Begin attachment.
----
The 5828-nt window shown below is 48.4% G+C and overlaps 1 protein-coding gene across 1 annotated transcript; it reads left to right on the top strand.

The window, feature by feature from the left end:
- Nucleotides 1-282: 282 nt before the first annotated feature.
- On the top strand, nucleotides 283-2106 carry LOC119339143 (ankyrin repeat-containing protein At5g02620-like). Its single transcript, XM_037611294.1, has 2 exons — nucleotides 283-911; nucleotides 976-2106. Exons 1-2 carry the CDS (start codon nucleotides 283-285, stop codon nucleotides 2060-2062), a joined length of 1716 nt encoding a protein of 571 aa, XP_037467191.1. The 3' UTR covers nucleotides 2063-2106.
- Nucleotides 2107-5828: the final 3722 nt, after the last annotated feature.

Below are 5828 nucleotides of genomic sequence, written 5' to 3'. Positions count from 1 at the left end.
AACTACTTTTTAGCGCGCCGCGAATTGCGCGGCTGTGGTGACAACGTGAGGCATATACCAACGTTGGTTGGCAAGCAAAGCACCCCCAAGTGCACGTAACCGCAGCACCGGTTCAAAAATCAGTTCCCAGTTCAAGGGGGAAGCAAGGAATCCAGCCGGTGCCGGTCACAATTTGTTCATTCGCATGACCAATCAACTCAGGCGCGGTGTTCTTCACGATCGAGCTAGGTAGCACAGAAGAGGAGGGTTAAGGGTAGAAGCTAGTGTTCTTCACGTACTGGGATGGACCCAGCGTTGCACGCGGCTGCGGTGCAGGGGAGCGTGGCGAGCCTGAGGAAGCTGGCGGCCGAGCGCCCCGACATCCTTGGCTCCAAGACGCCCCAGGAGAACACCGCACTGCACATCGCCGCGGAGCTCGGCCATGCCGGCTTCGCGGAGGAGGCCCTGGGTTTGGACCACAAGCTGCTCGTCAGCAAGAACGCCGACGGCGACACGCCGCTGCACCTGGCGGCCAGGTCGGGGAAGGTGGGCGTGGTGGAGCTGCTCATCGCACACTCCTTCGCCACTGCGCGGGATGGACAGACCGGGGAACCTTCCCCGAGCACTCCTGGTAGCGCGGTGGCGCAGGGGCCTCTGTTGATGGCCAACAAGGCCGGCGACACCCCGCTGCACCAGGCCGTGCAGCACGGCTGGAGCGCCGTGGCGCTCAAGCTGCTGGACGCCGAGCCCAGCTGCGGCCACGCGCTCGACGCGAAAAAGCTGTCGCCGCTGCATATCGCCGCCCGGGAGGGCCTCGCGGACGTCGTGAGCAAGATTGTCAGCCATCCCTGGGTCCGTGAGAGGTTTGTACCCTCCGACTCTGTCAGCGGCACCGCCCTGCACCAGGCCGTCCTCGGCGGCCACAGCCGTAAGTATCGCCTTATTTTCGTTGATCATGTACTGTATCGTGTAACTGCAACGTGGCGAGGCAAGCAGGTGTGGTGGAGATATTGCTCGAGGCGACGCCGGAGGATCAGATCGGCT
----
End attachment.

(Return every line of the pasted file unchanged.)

The 5828-nt window shown below is 48.4% G+C and overlaps 1 protein-coding gene across 1 annotated transcript; it reads left to right on the top strand.

The window, feature by feature from the left end:
- Nucleotides 1-282: 282 nt before the first annotated feature.
- On the top strand, nucleotides 283-2106 carry LOC119339143 (ankyrin repeat-containing protein At5g02620-like). Its single transcript, XM_037611294.1, has 2 exons — nucleotides 283-911; nucleotides 976-2106. Exons 1-2 carry the CDS (start codon nucleotides 283-285, stop codon nucleotides 2060-2062), a joined length of 1716 nt encoding a protein of 571 aa, XP_037467191.1. The 3' UTR covers nucleotides 2063-2106.
- Nucleotides 2107-5828: the final 3722 nt, after the last annotated feature.

Below are 5828 nucleotides of genomic sequence, written 5' to 3'. Positions count from 1 at the left end.
AACTACTTTTTAGCGCGCCGCGAATTGCGCGGCTGTGGTGACAACGTGAGGCATATACCAACGTTGGTTGGCAAGCAAAGCACCCCCAAGTGCACGTAACCGCAGCACCGGTTCAAAAATCAGTTCCCAGTTCAAGGGGGAAGCAAGGAATCCAGCCGGTGCCGGTCACAATTTGTTCATTCGCATGACCAATCAACTCAGGCGCGGTGTTCTTCACGATCGAGCTAGGTAGCACAGAAGAGGAGGGTTAAGGGTAGAAGCTAGTGTTCTTCACGTACTGGGATGGACCCAGCGTTGCACGCGGCTGCGGTGCAGGGGAGCGTGGCGAGCCTGAGGAAGCTGGCGGCCGAGCGCCCCGACATCCTTGGCTCCAAGACGCCCCAGGAGAACACCGCACTGCACATCGCCGCGGAGCTCGGCCATGCCGGCTTCGCGGAGGAGGCCCTGGGTTTGGACCACAAGCTGCTCGTCAGCAAGAACGCCGACGGCGACACGCCGCTGCACCTGGCGGCCAGGTCGGGGAAGGTGGGCGTGGTGGAGCTGCTCATCGCACACTCCTTCGCCACTGCGCGGGATGGACAGACCGGGGAACCTTCCCCGAGCACTCCTGGTAGCGCGGTGGCGCAGGGGCCTCTGTTGATGGCCAACAAGGCCGGCGACACCCCGCTGCACCAGGCCGTGCAGCACGGCTGGAGCGCCGTGGCGCTCAAGCTGCTGGACGCCGAGCCCAGCTGCGGCCACGCGCTCGACGCGAAAAAGCTGTCGCCGCTGCATATCGCCGCCCGGGAGGGCCTCGCGGACGTCGTGAGCAAGATTGTCAGCCATCCCTGGGTCCGTGAGAGGTTTGTACCCTCCGACTCTGTCAGCGGCACCGCCCTGCACCAGGCCGTCCTCGGCGGCCACAGCCGTAAGTATCGCCTTATTTTCGTTGATCATGTACTGTATCGTGTAACTGCAACGTGGCGAGGCAAGCAGGTGTGGTGGAGATATTGCTCGAGGCGACGCCGGAGGATCAGATCGGCT